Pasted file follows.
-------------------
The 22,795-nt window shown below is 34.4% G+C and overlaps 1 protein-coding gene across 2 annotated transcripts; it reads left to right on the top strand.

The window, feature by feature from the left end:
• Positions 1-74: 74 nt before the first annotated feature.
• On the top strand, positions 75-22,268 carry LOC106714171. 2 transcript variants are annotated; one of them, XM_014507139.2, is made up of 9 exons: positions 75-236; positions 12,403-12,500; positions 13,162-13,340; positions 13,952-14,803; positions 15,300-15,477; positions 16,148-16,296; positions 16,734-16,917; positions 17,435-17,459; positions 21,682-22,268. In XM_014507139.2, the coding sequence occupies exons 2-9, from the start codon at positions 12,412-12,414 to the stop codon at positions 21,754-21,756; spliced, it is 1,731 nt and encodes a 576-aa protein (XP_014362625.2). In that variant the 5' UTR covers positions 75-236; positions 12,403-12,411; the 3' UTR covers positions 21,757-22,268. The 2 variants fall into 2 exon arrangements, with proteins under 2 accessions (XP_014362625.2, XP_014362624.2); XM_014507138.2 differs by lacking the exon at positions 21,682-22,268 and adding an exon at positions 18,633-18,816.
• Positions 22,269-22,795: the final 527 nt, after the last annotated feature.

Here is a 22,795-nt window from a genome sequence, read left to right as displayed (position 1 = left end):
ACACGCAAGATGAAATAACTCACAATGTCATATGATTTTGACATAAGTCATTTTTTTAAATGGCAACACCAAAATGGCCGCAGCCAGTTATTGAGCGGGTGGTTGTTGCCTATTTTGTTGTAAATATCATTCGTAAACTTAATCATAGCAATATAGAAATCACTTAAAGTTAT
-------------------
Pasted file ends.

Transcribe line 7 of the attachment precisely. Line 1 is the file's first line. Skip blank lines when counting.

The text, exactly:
ACACGCAAGATGAAATAACTCACAATGTCATATGATTTTGACATAAGTCATTTTTTTAAATGGCAACACCAAAATGGCCGCAGCCAGTTATTGAGCGGGTGGTTGTTGCCTATTTTGTTGTAAATATCATTCGTAAACTTAATCATAGCAATATAGAAATCACTTAAAGTTAT